Interview: The Feeling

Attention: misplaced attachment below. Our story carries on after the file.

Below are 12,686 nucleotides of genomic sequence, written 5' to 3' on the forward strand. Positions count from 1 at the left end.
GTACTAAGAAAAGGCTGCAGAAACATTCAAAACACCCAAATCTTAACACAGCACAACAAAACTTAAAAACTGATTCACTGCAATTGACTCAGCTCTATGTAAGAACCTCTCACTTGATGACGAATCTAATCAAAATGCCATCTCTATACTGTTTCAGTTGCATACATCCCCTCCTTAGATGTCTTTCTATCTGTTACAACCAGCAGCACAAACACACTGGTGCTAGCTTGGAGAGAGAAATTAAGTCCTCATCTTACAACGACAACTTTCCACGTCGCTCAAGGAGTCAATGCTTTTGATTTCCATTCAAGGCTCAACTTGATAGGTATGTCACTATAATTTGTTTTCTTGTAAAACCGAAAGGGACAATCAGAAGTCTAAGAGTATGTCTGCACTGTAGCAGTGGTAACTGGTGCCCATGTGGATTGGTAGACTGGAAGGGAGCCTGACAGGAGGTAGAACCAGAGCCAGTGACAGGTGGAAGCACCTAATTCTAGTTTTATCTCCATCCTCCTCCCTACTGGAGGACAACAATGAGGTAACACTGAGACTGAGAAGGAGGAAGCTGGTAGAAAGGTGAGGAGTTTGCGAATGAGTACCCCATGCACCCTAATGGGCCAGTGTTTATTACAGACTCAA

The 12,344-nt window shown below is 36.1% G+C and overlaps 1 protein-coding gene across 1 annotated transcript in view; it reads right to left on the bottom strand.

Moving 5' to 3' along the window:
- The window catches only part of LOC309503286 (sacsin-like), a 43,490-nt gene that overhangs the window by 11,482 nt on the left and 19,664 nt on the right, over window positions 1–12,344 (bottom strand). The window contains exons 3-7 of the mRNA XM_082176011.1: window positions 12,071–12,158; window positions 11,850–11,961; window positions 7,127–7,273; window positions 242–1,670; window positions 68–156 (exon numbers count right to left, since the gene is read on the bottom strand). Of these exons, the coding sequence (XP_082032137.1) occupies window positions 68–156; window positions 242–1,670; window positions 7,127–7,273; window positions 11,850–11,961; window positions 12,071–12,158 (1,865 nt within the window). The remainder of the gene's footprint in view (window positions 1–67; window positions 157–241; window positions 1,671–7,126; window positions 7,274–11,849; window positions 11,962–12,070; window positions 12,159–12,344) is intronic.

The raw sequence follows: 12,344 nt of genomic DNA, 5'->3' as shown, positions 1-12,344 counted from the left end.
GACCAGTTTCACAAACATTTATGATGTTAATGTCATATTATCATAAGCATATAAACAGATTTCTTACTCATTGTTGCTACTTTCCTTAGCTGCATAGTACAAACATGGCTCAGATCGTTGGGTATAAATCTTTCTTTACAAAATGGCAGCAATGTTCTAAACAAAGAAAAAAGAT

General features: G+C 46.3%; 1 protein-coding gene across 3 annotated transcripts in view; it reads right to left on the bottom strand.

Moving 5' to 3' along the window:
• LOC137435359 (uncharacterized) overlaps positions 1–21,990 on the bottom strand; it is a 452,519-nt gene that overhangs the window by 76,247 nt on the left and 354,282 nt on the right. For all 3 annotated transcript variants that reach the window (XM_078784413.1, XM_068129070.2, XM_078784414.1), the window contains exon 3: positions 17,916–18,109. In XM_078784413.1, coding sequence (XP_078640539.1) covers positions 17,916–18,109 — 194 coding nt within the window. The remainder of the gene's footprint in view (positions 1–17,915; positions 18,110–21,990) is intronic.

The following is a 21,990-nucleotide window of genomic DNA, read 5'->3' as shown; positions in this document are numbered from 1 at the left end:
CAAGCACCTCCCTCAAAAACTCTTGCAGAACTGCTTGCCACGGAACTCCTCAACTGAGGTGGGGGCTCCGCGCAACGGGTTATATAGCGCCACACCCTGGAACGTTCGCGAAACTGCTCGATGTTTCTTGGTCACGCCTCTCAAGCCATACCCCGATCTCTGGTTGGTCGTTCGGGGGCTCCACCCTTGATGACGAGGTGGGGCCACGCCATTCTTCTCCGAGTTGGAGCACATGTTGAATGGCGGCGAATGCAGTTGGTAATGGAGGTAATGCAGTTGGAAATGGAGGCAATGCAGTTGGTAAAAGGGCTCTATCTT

The FeelingMonday 7th October sets off a busy month for pop-rock band The Feeling, who return with their new album ‘Boy Cried Wolf’, release their new single “Rescue” and embark on a UK tour. Ahead of that, Carly Dutton caught up with frontman Dan Gillespie Sells to get his views on this, playing Glastonbury and the band’s October 30th date at O2 Academy Bristol. ‘Boy Cried Wolf’ was made at the recording studio at Dan’s house; how was that experience and what was the inspiration for the album? The experience was great. It was really relaxed and really lovely. It was nice to be in our own environment. It was just us, having fun, bunch of guys, and it was an old converted pub so we felt really at home. How long did it take to complete? We were worked on the record for about a year. That included writing as well. Some people spend a lot longer on records, but I think if you’re a band who writes and records and produces everything like ourselves then it does take a bit longer. If you’re a pop artist who uses lots of producers then you can turn it around much more quickly. Was it more fun doing it all on your own then? I suppose you have more control? Yeah, it’s just what we do. It’s the way we’ve always worked. Keep it going for those reasons. The first single to be released from the album is “Rescue”, so can you tell us what it’s all about? I don’t know really. I don’t usually think about these things, I normally just write them, but I think it’s a song about friendship and just going out and having fun. When you’re feeling a bit down you need someone to come and help you. How do you decide which songs you’re going to release as a single? You just have to go with a gut feeling really. I find that you just have to judge it based on lots of different elements as there are so many factors involved. You just need to make sure it’s a good song and the right one to show off the band and the album. How’s it working out with the new label, BMG Chrysalis? Wonderfully. They’re really, really wonderful. They’re such professional people to work with and so excited as well. Everyone’s excited; that’s what you want, for everyone to be on the same page. And I think we’re all doing it for the love of the music, which is great. We think the album teaser video on your website and YouTube is a great idea to get fans excited about the release. Whose idea was it to do that? It just came about through chatting with the people involved. We thought “what could be a fun, interesting idea?” and that’s what came about. Instead of doing something like an interview like we normally do, we thought we’d something a bit fun. In the teaser, you joke about calling the band #TheFeeling as that’s the best way to get noticed these days. Do you partake in social media? Do you think it’s important? It definitely is very important. I don’t do much myself; other members in the band do more than I do. It’s not something that comes naturally to me because I’m quite shy.  I’m a quiet person, so I never really think I’ve got much to say that’s interesting and if I do have something to say then I tend to do it in my songs. You will be performing at O2 Academy Bristol on 30th October so lots of fans from our local area will be travelling up to see you. What can they expect from the gig? It’s been a long time since we’ve toured so we’re quite excited to get back out there. We usually play quite a lot of big shows on big stages, but this is going to be something that is much smaller, so because of that it’s going to be more rock ‘n’ roll and in your face. It’s going to be up close with us making a lot of noise and a lot of fun. And you’ll be playing all the hits? We always play the hits. When people come to see us, that’s what they expect and do you know what? I’m not really bored with playing them despite how many years we’ve been doing it. Glad to hear it. So what’s your favourite part about touring? It’s really good to see the country and other parts of the world you wouldn’t normally see. It could be Japan or Australia or a town in the UK where we normally wouldn’t visit. I’m also quite excited about Bristol in particular because my brother lives there. Going back a few years now, but is it true that you recorded your debut album, ‘Twelve Stops and Home’ in Kevin and Ciaran’s (fellow band members) garden shed? Yeah. Well, it wasn’t a garden shed it was a small out house. Could you have ever imagined the success that followed after? No, not at all. It’s crazy. I’ve dreamt of having my own small studio and now I’ve got my own big studio. To think back then we’d end up with that much success is crazy, but deep down there’s always part of me that believed it could happen. It’s what drives you on. Before we go, we have to ask you about some of your performances in Glastonbury as that’s where we’re based. In 2008, you played at the Glastonbury Festival and the Glastonbury Extravaganza held in the Abbey grounds. What are your memories of these events? I remember it very well. I’ve always dreamt of playing the festival because I’ve been going since I was a youngster because my Dad used to take me. Glastonbury Festival was my first ever gig and I was five. I played on the cabaret stage. I barely remember it but my brother tells me about it regularly. I’ve got great memories of being at Glastonbury. It was a real honour to play the Extravaganza and to play a local gig when you consider the history of The Abbey and Glastonbury. One last question; are there any bands or artists that you particularly like at the moment? There are loads. I went to Glastonbury Festival this year as a guest with Rufus Wainwright who was playing on the main stage. He was brilliant. I have my own campervan. I parked it up back stage and Rufus stayed in it with me and a couple of mates the night before he played. Thanks for your time, Dan. Good luck with the tour. Thank you! We’ll look forward to seeing you in Bristol. Find out more about the band at Tickets for their gig at O2 Academy Bristol are now on sale from